Be the Master of Your Grip: A video demonstrating different tips and how grip changes your dart game

When you're just beginning to play darts, it's important to work on your grip. It will affect where the dart lands and how comfortable you are as you throw. A good grip makes all the difference in the world between feeling like you're throwing aimlessly at a wall versus feeling like you can conquer the world with your dart-throwing skills. So, how do you find that perfect grip?

Here are some things to think about when creating your own personal grip:

  • Hold your dart with three fingers for now (you can add less/more later). They should be positioned towards the back of the barrel. The pressure of these fingers should be firm, but not so firm that they're crushing the barrel of your dart.

  • Be sure to maintain a loose wrist while throwing; let your arm move freely instead of tightening up and restricting yourself. Your shoulder and elbow should remain fairly still as well—if they're moving forward or backward too much, it means that your hand is compensating by trying to overcompensate for those movements, which is what changes where your dart's going to land on the board!

There are many types of grip techniques. Some people think that the way in which you hold the dart is a matter of preference and comfort. However, there are some things you should know about how to grip your dart if you want to improve your game and score more points.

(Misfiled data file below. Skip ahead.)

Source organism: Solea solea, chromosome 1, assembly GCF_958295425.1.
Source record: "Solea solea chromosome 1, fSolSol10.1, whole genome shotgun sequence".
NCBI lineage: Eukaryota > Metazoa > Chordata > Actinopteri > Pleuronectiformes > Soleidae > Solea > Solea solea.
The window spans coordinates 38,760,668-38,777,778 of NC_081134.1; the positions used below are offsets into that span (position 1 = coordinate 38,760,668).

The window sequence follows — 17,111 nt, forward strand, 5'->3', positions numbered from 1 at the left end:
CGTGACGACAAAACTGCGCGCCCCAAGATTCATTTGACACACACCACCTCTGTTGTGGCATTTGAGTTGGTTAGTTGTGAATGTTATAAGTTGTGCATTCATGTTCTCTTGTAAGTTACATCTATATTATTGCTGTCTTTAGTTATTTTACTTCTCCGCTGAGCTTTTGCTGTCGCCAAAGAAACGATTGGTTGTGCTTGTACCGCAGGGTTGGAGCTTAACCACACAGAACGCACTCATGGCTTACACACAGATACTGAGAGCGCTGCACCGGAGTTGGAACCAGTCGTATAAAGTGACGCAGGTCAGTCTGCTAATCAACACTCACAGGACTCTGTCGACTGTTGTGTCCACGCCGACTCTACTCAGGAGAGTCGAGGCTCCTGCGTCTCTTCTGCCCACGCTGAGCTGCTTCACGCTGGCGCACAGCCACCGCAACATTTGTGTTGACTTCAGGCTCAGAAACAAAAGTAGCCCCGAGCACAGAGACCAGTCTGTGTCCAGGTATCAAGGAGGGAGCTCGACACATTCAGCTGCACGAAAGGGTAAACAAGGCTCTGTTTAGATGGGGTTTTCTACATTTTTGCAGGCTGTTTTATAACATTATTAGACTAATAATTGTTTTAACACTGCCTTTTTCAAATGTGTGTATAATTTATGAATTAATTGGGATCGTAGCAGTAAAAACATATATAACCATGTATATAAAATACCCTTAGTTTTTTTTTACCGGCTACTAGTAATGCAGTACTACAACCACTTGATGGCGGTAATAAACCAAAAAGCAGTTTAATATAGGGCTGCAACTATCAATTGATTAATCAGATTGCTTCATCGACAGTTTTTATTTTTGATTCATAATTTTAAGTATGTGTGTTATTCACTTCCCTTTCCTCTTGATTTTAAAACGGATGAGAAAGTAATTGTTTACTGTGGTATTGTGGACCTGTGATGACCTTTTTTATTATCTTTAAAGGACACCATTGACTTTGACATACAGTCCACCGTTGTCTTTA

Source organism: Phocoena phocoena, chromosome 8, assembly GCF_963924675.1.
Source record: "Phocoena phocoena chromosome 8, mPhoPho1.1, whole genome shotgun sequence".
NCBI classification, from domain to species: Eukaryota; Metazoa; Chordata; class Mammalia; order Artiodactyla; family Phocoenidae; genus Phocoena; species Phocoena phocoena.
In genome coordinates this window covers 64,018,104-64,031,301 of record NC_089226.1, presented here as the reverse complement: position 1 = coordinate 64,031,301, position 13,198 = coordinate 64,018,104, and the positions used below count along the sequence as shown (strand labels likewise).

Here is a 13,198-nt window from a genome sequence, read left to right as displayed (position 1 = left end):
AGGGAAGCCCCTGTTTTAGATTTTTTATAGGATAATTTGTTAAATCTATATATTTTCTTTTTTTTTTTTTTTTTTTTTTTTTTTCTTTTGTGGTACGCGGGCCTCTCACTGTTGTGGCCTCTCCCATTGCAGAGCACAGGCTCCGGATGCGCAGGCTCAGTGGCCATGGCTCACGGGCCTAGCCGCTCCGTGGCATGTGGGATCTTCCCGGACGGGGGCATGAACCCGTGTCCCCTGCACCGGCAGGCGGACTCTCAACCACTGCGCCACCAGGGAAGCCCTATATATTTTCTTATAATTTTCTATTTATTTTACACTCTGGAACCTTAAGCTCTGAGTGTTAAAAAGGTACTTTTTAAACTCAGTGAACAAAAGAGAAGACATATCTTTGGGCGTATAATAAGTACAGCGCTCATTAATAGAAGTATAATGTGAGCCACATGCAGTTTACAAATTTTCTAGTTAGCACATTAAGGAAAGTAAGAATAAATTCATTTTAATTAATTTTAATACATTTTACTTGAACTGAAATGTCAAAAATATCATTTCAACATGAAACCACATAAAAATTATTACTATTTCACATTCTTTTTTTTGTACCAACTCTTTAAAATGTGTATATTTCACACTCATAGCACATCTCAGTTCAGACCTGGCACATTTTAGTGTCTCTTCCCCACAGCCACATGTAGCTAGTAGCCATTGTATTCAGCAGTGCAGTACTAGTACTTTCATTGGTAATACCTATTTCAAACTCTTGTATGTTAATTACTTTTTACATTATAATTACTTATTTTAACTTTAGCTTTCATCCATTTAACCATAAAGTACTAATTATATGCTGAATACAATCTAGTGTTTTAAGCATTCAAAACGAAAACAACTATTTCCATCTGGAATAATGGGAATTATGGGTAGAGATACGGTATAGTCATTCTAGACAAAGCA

One of the most common grips is known as the "pencil grip." This requires that you use three fingers (or two fingers and a thumb) to control your darts while they're still attached to a flight or on their shafts. Sometimes, this means holding them below the barrel, but at other times it means holding them by their flights. Many people find that this works well because it allows for flexibility when throwing these precision-based weapons.

While "pencil grip" is commonly used, it's also essential to keep in mind that every person is different. Some people have longer or shorter fingers than others and some may have stiffer joints. Do not worry about trying to imitate other's techniques exactly; do what feels good for you and lets you throw comfortably.

You can watch the video for more information! If you think this is helpful to you, do help to share around with your friends who might be starting out playing darts recently!